Going but not gone: Auction helps preserve history in Kasilof

Posted: Tuesday, October 14, 2003

As part of the effort to preserve the history of Kasilof, a slightly used computer scanner was sold at auction last week, but only after auctioneer Brent Johnson sweetened the deal a bit.

"I'll give you a piece of pie with the scanner," Johnson told the skeptical auction goers gathered at Tustumena Elementary School on Friday night. "And you know the scanner works."

The combination sold for $2, just a couple of the sometimes bizarre, sometimes bargain items donated for the Kasilof Regional Historical Association's yearly fund raising auction.

The event raised money to benefit the association, a group of area residents working to preserve the fading history of Kasilof, a quirky swath of the Kenai Peninsula that's been home to everyone from Alaska Natives to wily fox farmers over the years.

Linda McLane is the association's treasurer. She said the group is doing everything it can to help preserve what remains from the area's checkered past.

"As a historical society, we try to preserve the history of the area," McLane said.

The group currently is working to restore some of the area's oldest buildings, many of them deteriorating log cabins dating back to the days before roads, electricity and running water tamed much of the peninsula.

Some of the money raised at the auction will go to preserving the association's most recent acquisition, the "Fox kitchen," a log cabin used as part of a fox farm that operated in the area in the early 1900s.

McLane said in addition to the buildings themselves, many things settlers used to make life bearable now antiques have been forgotten or neglected.

"If people don't take an interest in these items, they'll just slip away," she said.

Some things you just can't let slip away. Like fudge.

Homemade goodies, including fudge, pies and cookies were hot items in Friday's auction. Most baked goods went for no less than $10, making them among the more sought after items.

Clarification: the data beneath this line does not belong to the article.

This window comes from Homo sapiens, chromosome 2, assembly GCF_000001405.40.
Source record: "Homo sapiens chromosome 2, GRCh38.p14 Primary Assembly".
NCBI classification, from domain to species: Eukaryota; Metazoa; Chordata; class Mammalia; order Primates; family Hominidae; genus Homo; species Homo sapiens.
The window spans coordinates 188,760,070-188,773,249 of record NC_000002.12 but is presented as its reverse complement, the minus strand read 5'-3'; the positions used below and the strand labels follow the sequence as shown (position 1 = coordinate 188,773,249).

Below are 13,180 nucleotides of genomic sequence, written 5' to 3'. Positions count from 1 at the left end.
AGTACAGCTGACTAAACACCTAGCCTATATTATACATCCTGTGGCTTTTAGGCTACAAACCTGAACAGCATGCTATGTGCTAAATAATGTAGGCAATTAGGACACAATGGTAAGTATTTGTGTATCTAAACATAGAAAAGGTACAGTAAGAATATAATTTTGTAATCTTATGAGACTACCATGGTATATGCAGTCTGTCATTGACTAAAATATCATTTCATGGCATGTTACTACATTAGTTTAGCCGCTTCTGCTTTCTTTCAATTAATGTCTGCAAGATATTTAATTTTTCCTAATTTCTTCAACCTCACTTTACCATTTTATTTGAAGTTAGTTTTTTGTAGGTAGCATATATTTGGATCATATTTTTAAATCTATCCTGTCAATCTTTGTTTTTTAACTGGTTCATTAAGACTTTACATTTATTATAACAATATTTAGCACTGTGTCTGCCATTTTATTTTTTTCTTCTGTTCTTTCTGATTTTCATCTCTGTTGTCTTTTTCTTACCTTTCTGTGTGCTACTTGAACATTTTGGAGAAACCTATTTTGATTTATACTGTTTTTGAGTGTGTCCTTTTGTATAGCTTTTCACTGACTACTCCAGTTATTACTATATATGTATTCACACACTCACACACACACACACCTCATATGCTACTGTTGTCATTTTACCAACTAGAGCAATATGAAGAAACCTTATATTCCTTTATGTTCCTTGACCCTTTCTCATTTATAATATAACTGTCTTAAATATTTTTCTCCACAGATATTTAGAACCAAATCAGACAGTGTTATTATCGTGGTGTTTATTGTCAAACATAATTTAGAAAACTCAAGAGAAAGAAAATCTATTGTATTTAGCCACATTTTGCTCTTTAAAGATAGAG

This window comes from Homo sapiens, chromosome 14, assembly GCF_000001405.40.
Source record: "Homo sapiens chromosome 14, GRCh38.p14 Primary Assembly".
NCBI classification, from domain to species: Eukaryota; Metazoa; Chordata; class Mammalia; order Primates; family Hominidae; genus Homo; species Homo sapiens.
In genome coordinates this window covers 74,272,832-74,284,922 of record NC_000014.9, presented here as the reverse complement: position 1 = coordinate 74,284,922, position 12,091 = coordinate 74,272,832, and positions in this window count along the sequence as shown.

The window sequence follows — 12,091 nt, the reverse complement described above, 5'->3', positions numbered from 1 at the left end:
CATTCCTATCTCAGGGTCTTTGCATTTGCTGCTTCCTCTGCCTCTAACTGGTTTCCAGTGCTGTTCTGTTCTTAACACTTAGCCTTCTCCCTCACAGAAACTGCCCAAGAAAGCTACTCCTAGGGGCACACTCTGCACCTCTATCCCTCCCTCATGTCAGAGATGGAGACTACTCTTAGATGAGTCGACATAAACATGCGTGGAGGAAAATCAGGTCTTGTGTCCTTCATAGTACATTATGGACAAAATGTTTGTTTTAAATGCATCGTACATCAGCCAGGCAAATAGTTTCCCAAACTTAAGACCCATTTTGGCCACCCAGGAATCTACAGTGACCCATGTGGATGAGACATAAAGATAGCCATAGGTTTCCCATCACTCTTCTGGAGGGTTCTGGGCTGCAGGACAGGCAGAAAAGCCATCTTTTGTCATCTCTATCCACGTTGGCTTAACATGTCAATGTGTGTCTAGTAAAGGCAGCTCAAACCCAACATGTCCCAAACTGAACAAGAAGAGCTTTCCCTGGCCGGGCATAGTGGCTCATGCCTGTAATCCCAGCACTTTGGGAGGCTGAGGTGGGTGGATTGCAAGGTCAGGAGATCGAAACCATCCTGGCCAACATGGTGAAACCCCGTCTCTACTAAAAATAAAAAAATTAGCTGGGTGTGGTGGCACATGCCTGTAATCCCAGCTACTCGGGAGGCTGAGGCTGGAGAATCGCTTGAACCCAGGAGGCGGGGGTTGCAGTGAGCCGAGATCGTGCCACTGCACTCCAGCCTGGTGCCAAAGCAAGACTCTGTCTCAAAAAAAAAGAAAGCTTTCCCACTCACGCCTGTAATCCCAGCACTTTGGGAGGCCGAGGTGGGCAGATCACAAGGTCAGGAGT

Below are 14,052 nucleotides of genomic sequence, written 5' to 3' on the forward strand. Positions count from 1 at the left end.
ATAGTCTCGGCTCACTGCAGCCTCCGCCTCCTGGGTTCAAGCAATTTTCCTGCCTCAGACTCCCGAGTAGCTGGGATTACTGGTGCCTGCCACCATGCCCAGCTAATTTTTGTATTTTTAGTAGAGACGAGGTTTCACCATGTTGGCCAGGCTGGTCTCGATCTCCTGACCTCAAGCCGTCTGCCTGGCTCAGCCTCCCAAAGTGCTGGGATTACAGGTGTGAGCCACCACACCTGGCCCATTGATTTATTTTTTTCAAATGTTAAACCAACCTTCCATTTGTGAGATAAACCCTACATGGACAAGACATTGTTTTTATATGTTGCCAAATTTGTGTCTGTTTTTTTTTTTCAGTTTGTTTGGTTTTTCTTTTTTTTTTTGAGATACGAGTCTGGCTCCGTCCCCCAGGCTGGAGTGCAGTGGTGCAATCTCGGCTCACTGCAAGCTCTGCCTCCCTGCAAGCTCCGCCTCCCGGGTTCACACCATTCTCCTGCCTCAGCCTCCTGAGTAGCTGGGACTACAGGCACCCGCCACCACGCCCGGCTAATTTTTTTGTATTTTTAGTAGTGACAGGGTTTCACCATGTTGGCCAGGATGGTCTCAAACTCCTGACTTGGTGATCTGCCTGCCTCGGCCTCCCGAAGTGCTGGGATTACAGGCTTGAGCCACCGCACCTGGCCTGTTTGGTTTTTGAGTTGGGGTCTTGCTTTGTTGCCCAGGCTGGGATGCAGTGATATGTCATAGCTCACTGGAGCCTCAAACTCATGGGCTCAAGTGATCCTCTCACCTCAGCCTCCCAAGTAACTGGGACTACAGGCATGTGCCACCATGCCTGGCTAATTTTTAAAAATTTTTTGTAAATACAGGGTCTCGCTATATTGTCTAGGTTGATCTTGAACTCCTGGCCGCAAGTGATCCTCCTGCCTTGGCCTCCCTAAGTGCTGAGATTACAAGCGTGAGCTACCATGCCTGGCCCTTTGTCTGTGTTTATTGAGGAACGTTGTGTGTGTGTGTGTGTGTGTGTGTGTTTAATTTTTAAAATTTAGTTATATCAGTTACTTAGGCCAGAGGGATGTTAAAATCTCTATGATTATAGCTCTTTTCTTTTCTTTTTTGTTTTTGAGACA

There were some genuine bargains to be had, as well, though.

Auctioneer Johnson couldn't resist picking up a dog-sled ride with Kasilof's own Iditarod Sled Dog Race champion Dean Osmar for just $85.

"If I only had the people from the Lower 48, I bet it would go for $500," Johnson said during the bidding.

"Brent's going to sell it on eBay to the people from the Lower 48," someone joked after Johnson made the high bid.

Other items auctioned off included an oil change, a piggy bank (some change included), a snowblower, framed artwork and a dental check-up presumably for whoever bought the fudge.

In the end, the auction raised several hundred dollars, which will be used to preserve some of the area's real treasures. McLane said the group is hoping to eventually raise enough money to move its collection of artifacts from the area many of which date back to the 1800s into a permanent home.

"Our intention is to have a small museum for all the artifacts from the area," McLane said.

It's an ambitions goal, especially considering the fact that Alaska Natives, Russian settlers and every sort of wanderer and dreamer from fox farmer to dog musher have all helped shape the history of the Kasilof area.

But thanks to the generosity of the people who support the association either by baking cookies or donating historical artifacts (or used computer equipment, for that matter) the association is working to make the dream a reality. Because unless people take an interest in preserving their history, it'll soon be forgotten. And for a place like Kasilof, that would be a shame, McLane said.

"We're just trying to get people to take an interest and appreciate the place where they live," she said. "There's a lot of history here."



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